Philadelphia's School Budget Seeks to Add Programs After Years of Cuts
After years of program and staff cuts and intense angst over revenues, the Philadelphia School District is finally talking again about adding programs.
The School Reform Commission, the board that oversees the city's schools, approved a $2.89 billion lump sum budget resolution for the 2016 fiscal year on Thursday that, if fully funded, would allow the school district to expand art and music programs, add more tutoring, Advanced Placement and credit recovery courses, as well as increase counseling and nursing services.
The budget relies heavily on about $264.7 million in promises of additional aid from the state and the city, which the district has not yet seen.
"The School District of Philadelphia is committed to ensuring equity and stability through evidence-based initiatives strongly focused on neighborhood schools," William R. Hite, the district superintendent, said in a statement. "Securing adequate funds is vital to achieving our strategic mission and demonstrating our core values. As we have stated repeatedly, the district needs sustainable, recurring revenue for transformative student and school outcomes."
While optimistic, the budget still has an $84.7 million shortfall for the 2016 fiscal year. But it is a far cry from last year, when Hite unveiled the budget with a simultaneous call for an additional $216 million to adequately educate the district's children.
That set of a months-long campaign of school officials, parents, teachers, and students advocating for more money from the city and the state to stave off cuts and ensure that the schools had the resources to open on time.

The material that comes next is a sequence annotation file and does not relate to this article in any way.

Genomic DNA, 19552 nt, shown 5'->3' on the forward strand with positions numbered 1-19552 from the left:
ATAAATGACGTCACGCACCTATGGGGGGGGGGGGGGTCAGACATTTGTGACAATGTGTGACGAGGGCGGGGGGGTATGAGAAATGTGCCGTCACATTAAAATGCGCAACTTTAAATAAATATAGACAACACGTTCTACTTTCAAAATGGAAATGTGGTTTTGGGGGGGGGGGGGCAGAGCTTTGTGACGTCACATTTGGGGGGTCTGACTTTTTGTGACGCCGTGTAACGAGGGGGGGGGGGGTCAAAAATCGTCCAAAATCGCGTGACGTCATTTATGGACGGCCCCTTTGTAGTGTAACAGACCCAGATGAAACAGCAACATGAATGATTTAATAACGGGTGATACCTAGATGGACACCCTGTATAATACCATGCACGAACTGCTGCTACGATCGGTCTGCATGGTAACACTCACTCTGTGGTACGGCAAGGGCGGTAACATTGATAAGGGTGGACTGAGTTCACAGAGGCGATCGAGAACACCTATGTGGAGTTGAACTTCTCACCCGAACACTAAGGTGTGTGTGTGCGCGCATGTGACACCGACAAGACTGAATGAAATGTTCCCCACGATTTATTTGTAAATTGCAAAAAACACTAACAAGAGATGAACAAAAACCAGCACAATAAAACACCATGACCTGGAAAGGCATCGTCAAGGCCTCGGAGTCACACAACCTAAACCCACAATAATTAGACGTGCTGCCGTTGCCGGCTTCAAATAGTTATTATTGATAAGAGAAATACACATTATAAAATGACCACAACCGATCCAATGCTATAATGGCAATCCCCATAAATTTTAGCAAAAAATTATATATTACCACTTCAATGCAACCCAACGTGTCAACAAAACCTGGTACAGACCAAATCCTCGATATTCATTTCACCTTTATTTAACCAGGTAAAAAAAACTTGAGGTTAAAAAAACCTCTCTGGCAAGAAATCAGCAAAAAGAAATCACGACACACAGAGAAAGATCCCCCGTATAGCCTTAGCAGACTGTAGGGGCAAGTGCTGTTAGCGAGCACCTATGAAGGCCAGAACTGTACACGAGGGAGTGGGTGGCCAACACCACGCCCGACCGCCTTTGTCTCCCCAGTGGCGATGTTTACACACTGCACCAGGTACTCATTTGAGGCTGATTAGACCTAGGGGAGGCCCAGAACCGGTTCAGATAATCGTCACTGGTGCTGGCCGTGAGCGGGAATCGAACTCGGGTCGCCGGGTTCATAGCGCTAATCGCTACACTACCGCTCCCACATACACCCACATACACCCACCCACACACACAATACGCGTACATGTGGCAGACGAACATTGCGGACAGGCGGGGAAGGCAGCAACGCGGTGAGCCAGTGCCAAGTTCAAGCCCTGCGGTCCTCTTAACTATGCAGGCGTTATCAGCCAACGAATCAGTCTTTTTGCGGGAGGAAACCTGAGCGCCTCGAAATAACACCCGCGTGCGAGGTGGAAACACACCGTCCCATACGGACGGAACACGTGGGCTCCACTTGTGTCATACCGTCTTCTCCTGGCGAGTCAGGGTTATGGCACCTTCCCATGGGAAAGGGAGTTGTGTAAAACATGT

The district said the shortfall for the 2016 fiscal year was the result of the reduction in one-time funds it used in the last year, including $20.4 million in property sales; a $29.9 million grant from the city; and increases in healthcare, pension, charter school and debt service payments.
The atmosphere around school funding is vastly different in Pennsylvania and Philadelphia this year than it had been under the previous administration.
Over the last two years, the Philadelphia school district has dramatically slashed programs, cut staff, and closed nearly 30 schools to deal with a perennial funding crisis.
This year, Democratic Gov. Tom Wolf has promised to ramp up education funding, and Philadelphia stands to get a boost in both basic education funding and for special education services. The governor's plan also calls for changes in the charter reimbursement law, which would net the district about $76.7 million, according to the Philadelphia Inquirer.
Thursday initial budget announcement was the beginning of the long budget process in the city. More information, including detailed expenses and allocations, will be released in late April, and public hearing will be held on April 29. A vote by the School Reform Commission is scheduled for May 28.